I remember reading an article in the 1980s suggesting lab grown cows born without a nervous system and artificially kept alive. All you had to do was cut off the amount you want off this blob of beef and the piece you cut off would grow back again. It couldn't feel anything because of it's lack of nervous system.

I must say, I didn't think there was anything else but organic cows either.

I can only surmise that the article meant that the beast the cells were taken from was fed chemical free feed. Badly worded though.
BrainGuy
5 / 5 (1) Aug 05, 2013
I'm glad they aren't trying this with the inorganic cows.


I remember reading an article in the 1980s suggesting lab grown cows born without a nervous system and artificially kept alive. All you had to do was cut off the amount you want off this blob of beef and the piece you cut off would grow back again. It couldn't feel anything because of it's lack of nervous system.

I must say, I didn't think there was anything else but organic cows either.

I can only surmise that the article meant that the beast the cells were taken from was fed chemical free feed. Badly worded though.


I think you are right. That is probably what they meant to say. However, I am pretty sure there are no cows in existence that aren't comprised of carbon compounds. Hence, they are still 'organic'.
praos
1 / 5 (6) Aug 05, 2013
This meat is, BTW, not kosher, being taken from living animal.
nowhere
5 / 5 (3) Aug 06, 2013
This meat is, BTW, not kosher, being taken from living animal.

Just have your rabbi / priest preform the slaughter ritual and then take a sample of the now kosher meat cells. Think of it, you can grow tons kosher meat with only one inhumane slaughter!
DarkHorse66
3.5 / 5 (4) Aug 06, 2013
My question is more along the lines of: what is its nutritional content vs traditional meat? You do have to wonder about this, especially since they aren't saying just what do 'feed' such an item, to make it grow? Also, there are multiple processes involved in the body, both for creating and ferrying the biochemical nutrients and this starts right with the gut. Since many of these processes would be absent, that is something that HAS to be looked into.
Cheers DH66
Noumenon
1.8 / 5 (25) Aug 06, 2013
Doesn't sound very appetizing. I think the public reaction will be worse than that for the notorious soylent pink slime meat. The first fast food restraunt that makes use of it will go bankrupt, and the first 3rd world poor country that is supplied this crap as "humanitarian aide" will protest that they are being treated and fed like domesticated pigs.

There is nothing wrong with raising cattle to consume. This tech is pointless and idiotic. There, I said it.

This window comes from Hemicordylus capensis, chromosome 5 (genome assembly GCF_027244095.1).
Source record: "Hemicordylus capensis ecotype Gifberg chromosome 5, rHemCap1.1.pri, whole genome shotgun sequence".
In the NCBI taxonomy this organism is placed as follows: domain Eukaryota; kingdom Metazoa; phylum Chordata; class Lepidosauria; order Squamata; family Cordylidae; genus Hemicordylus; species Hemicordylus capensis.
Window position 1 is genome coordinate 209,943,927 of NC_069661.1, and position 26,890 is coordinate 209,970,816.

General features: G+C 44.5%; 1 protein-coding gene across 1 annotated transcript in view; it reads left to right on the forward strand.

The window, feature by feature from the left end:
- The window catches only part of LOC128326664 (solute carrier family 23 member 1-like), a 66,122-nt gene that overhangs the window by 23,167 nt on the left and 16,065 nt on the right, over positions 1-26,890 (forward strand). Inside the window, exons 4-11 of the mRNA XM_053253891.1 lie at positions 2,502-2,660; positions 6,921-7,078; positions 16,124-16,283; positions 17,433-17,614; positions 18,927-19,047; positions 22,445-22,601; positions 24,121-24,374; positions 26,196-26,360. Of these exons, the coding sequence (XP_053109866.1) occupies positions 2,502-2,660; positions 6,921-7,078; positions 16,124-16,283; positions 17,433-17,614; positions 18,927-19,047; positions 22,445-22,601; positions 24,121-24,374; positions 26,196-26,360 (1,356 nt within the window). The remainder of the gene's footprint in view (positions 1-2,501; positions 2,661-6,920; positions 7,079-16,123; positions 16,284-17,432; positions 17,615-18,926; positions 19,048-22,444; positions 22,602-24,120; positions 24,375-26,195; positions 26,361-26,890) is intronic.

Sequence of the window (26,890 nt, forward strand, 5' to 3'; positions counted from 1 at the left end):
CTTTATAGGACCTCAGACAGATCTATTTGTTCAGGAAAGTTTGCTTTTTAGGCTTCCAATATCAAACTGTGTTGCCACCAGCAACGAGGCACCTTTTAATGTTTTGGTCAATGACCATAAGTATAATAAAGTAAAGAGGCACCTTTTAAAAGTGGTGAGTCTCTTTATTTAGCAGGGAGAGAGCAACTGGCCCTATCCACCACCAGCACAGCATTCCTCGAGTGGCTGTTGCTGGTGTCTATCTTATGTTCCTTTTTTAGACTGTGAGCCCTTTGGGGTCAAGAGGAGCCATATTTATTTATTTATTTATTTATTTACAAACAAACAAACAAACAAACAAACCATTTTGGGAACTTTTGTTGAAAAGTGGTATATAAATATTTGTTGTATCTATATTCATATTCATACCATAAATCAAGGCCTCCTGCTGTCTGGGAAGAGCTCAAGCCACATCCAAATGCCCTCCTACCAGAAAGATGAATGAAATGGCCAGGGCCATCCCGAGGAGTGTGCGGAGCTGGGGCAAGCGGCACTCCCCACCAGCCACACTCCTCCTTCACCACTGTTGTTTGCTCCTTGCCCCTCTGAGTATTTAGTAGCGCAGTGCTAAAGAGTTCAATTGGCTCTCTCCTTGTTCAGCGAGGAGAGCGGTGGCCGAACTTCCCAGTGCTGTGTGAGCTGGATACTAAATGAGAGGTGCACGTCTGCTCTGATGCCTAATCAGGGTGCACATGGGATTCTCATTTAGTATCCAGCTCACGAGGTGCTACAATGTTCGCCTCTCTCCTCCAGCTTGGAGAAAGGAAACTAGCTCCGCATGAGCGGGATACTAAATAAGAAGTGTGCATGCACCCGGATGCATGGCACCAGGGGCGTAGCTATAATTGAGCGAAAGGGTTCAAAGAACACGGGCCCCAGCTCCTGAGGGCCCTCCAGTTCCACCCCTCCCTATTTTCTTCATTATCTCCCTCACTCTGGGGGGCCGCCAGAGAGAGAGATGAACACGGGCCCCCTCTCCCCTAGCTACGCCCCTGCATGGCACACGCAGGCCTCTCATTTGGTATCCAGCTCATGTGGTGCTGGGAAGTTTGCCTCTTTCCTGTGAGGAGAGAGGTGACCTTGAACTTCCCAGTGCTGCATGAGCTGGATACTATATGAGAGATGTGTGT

nowhere
5 / 5 (4) Aug 06, 2013
Doesn't sound very appetizing.

I'm sure once they include some fat content it'll taste as good as generic meat.

The first fast food restraunt that makes use of it will go bankrupt, and the first 3rd world poor country that is supplied this crap as "humanitarian aide" will protest that they are being treated and fed like domesticated pigs.

I doubt that. This isn't pink slime we're talking about, it isnt left over scraps, but rather meat grown from cell which are presumably taken from the best cuts of the animal.

There is nothing wrong with raising cattle to consume.

Depends on where an individual draws their moral line. Vegetarians would say you lack morals, you would say dog eaters lack morals, dog eaters would say cannibals lack morals. At least the cannibals aren't hippocrits. Them and maybe the vegans.
This tech is pointless and idiotic. There, I said it.

I assume you are not at all interested in sustainability or human space exploration.
Jaeherys
5 / 5 (3) Aug 06, 2013
@DarkHorse66

The cells are grown in growth media that contains all the nutrients required for growth, without which, the cells would not grow or would grow very poorly. I'm not an expert on the nutritional content of muscle but if all the same cells types are there, the nutritional content should be very similar. One major benefit of cells grown in the lab is the lack of heavy metal contamination or build up of toxins that are found all around us, e.g. estrogen.

Here is a list of chemicals found in a very common growth media: http://www.sigmaa...7pis.pdf

Growth media is also supplimented with sera proteins obtained primarily from calfs. The sera proteins are important for proper proliferation of the cells and to make sure they remain "happy" and do not feel the need to commit suicide! Here's a list of some typical components of FBS: http://onlinelibr...21o/full